As the 2017 mosquito season draws near, states are bracing for another potential outbreak of the Zika virus, the mosquito-borne illness responsible for microcephaly in babies born to infected people. State health officials across the country have started to ramp up prevention efforts, encouraging residents to get tested and use repellent. Since parents-to-be are especially vulnerable, here’s how states plan to protect pregnant people from Zika.
According to the U.S. Centers for Disease Control and Prevention, there have been more than 5,260 Zika cases reported between January 1, 2015, and April 26, 2017. The majority of those cases occurred in people traveling from affected areas, although 224 total reported cases in Florida and Texas were due to local mosquito-borne transmission. Although Zika outbreaks have died down in some states, public health officials are remaining diligent as this year’s mosquito season approaches.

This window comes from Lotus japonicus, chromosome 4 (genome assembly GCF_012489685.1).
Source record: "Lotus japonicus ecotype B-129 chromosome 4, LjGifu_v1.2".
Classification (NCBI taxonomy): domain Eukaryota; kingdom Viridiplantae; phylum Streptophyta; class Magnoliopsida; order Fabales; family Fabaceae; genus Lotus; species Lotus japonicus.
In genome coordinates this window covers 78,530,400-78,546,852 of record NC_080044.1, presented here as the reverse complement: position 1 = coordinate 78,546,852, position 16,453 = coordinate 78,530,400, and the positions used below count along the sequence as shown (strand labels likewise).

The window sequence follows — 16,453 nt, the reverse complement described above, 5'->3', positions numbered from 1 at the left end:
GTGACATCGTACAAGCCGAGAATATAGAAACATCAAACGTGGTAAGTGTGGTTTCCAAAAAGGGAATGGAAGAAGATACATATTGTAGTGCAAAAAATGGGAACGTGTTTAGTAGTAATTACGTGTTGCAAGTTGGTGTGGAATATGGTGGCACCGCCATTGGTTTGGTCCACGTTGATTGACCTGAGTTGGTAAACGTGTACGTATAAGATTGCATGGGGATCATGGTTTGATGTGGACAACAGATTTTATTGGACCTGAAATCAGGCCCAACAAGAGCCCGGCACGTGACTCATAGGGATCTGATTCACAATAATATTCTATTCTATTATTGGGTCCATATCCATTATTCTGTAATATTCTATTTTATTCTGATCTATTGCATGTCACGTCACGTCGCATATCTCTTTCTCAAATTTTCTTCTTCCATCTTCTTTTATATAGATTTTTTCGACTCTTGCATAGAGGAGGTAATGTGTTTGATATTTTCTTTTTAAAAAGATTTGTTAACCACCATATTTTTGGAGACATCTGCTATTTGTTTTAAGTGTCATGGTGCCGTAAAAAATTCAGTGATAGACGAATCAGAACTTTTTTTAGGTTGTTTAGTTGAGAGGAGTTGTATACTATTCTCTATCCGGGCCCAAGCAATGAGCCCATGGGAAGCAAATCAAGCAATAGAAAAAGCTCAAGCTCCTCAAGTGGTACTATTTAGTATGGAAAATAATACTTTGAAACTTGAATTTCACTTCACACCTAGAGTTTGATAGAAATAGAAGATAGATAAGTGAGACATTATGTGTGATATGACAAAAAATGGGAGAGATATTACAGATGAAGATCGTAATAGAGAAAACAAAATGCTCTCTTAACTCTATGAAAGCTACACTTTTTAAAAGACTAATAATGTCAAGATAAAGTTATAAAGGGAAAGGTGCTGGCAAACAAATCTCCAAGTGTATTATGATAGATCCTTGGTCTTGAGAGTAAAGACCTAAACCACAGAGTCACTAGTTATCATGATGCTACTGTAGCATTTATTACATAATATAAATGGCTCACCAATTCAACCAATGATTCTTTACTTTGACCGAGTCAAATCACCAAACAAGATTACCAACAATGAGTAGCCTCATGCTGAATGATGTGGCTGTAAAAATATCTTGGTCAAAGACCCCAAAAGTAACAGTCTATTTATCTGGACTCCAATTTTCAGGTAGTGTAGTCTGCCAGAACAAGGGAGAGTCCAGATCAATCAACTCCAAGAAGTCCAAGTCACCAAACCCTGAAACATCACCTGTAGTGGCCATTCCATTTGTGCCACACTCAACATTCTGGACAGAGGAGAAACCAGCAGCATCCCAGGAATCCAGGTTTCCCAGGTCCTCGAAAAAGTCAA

States, though, are worried that they won’t have the federal dollars needed to support their prevention efforts. According to PBS, the CDC has told state health departments that Zika funding will likely run out this summer, although it was intended to last five years. State health officials have said that the lack of federal money could hurt efforts to provide prevention services, as well as services for infants born with Zika-related birth defects, PBS reported. Still, states are forging ahead with plans to stop the virus not only in their region but also across the country.
Since January 2015, Texas has seen more than 300 confirmed Zika cases, according to CDC data, including 10 new cases this year. According to the Texas Department of State Health Services (DSHS), the risk of contracting Zika is on the rise and temperatures continue to climb in the state. (Dallas-Fort Worth, Austin, and San Antonio have made Orkin’s top 50 list of the worst mosquito cities in the country.) In response, DSHS has urged all pregnant people in six South Texas counties — Cameron, Hidalgo, Starr, Webb, Willacy, Zapata — who are in the first or second trimester to get tested for Zika.
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